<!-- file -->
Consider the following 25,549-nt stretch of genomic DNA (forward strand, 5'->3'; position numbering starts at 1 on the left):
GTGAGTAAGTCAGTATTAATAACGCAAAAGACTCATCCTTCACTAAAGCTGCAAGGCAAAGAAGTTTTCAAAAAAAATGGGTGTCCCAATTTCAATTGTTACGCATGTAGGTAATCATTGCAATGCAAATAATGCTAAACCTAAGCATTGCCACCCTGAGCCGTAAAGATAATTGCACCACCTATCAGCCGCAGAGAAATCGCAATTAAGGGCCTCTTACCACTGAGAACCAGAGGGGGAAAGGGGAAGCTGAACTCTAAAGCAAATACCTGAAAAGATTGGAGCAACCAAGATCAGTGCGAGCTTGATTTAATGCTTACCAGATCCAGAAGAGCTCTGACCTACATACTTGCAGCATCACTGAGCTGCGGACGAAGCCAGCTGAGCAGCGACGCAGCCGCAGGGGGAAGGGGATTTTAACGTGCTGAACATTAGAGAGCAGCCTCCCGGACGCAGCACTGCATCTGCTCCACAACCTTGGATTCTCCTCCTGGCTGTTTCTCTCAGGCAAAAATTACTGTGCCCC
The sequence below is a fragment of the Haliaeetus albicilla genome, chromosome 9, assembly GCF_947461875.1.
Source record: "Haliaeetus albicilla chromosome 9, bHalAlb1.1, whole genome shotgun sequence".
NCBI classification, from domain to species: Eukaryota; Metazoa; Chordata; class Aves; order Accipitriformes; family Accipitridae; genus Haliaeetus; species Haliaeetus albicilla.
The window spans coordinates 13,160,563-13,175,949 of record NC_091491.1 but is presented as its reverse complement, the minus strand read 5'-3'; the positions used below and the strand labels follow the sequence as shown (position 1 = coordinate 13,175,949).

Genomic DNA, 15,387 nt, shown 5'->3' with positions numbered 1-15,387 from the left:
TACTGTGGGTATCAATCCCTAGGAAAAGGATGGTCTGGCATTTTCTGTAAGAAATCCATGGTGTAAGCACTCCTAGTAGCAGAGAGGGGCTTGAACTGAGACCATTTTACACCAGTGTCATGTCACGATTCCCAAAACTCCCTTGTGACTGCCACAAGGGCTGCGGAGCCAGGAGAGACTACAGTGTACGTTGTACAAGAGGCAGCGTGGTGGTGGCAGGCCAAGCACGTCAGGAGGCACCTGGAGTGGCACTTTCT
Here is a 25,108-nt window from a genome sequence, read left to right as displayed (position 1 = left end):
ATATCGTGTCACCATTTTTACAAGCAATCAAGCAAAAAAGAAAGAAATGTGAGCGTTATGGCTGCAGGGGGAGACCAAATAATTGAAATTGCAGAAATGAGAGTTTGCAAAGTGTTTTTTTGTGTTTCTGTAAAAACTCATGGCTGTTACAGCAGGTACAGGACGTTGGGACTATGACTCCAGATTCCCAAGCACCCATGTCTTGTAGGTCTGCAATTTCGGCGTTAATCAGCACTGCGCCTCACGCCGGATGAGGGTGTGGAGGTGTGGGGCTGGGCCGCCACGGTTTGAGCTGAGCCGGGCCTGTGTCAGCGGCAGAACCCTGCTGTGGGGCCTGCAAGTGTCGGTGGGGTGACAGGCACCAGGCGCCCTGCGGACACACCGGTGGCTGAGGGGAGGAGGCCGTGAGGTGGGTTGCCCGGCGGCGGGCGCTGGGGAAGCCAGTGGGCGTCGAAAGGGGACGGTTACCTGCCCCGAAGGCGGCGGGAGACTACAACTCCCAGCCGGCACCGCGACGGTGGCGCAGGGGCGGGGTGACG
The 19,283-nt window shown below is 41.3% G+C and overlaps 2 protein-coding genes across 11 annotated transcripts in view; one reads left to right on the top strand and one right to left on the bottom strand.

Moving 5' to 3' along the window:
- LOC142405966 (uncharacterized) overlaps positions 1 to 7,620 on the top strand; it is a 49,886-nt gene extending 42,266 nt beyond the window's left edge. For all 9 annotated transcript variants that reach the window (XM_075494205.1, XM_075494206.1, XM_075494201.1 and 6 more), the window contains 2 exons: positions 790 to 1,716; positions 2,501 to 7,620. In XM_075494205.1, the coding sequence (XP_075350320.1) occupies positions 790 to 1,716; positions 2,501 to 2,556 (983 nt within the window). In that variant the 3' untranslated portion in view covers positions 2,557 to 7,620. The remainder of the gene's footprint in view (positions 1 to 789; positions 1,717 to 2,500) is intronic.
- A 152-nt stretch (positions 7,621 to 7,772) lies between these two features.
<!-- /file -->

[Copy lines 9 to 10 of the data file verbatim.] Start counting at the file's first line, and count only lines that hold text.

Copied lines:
Here is a 25,108-nt window from a genome sequence, read left to right as displayed (position 1 = left end):
ATATCGTGTCACCATTTTTACAAGCAATCAAGCAAAAAAGAAAGAAATGTGAGCGTTATGGCTGCAGGGGGAGACCAAATAATTGAAATTGCAGAAATGAGAGTTTGCAAAGTGTTTTTTTGTGTTTCTGTAAAAACTCATGGCTGTTACAGCAGGTACAGGACGTTGGGACTATGACTCCAGATTCCCAAGCACCCATGTCTTGTAGGTCTGCAATTTCGGCGTTAATCAGCACTGCGCCTCACGCCGGATGAGGGTGTGGAGGTGTGGGGCTGGGCCGCCACGGTTTGAGCTGAGCCGGGCCTGTGTCAGCGGCAGAACCCTGCTGTGGGGCCTGCAAGTGTCGGTGGGGTGACAGGCACCAGGCGCCCTGCGGACACACCGGTGGCTGAGGGGAGGAGGCCGTGAGGTGGGTTGCCCGGCGGCGGGCGCTGGGGAAGCCAGTGGGCGTCGAAAGGGGACGGTTACCTGCCCCGAAGGCGGCGGGAGACTACAACTCCCAGCCGGCACCGCGACGGTGGCGCAGGGGCGGGGTGACG